Etymology of Some Weird Idioms and Expressions
July 31, 2012
I totally enjoy etymolgies.
The English language is full of strange idioms, many of them that we use without understanding how that phrase came to being. I only have time for a few but I might add more later. Let’s take a look at them shall we?
Train of thought: The process and direction of one’s thoughts
From the early 14th century, the word “train” meant a “drawing out or delay” of something. In the mid-15th century, the word evolved to include a “retinue or procession”. The first example of the term “train of thought” was attested in the 1650s whereas the first use of the word “train” in the sense of a locomotive. As a result, the idiom “train of thought” has nothing to do with trains (the transport) and is more likely to derive from a “delay” of a “procession” of “thought” (hence losing your train of thought).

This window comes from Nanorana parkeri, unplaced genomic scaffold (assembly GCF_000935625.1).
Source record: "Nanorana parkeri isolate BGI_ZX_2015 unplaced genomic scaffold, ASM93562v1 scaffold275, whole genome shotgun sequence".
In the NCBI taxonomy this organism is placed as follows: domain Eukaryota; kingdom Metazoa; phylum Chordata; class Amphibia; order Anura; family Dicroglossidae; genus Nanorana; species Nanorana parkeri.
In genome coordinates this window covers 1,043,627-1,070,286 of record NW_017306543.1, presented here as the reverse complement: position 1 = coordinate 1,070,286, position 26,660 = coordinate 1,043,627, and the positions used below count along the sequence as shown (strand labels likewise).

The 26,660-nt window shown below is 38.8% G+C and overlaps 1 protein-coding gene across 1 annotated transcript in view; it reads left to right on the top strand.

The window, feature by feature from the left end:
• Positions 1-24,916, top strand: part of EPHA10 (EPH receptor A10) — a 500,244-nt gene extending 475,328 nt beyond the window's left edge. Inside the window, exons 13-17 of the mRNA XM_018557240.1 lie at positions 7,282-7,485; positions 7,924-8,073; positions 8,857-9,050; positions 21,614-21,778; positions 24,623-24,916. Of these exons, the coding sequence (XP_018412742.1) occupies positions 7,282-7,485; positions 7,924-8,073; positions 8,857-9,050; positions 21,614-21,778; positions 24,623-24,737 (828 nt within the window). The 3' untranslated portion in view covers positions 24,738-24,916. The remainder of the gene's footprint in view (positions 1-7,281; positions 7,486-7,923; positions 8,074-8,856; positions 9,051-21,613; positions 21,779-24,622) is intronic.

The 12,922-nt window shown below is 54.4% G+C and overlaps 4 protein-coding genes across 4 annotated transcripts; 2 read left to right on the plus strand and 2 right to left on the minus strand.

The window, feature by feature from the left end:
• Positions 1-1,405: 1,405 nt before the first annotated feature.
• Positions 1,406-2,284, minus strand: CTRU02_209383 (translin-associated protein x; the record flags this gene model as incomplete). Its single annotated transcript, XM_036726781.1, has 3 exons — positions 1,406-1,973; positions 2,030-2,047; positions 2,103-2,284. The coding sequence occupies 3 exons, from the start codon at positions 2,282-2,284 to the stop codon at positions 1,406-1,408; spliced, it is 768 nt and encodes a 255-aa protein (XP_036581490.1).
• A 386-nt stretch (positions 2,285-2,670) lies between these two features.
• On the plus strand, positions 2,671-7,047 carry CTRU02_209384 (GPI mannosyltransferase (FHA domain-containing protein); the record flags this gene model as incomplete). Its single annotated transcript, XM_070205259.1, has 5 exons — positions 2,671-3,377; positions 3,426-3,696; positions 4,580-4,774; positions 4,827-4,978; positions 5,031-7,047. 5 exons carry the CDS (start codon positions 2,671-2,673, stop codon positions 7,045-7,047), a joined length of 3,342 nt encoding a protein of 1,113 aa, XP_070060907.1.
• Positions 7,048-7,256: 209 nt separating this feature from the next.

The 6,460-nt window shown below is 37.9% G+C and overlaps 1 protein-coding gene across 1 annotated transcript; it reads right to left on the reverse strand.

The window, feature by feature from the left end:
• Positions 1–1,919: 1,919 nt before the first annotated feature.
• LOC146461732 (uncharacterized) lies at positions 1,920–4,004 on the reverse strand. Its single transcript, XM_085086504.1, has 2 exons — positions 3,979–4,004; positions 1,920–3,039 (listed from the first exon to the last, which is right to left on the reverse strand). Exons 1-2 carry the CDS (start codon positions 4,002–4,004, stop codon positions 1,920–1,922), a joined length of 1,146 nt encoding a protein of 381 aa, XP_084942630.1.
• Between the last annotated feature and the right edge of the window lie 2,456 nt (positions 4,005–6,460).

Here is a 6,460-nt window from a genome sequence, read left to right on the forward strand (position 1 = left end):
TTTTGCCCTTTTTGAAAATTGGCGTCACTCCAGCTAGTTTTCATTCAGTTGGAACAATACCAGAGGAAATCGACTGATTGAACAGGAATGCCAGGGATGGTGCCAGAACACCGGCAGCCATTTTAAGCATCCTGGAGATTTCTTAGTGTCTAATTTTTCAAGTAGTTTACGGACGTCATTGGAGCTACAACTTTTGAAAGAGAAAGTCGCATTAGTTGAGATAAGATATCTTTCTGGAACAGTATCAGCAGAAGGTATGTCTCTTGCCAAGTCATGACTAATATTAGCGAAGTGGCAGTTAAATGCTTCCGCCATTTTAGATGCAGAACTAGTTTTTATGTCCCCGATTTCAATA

Cup of Joe: Coffee
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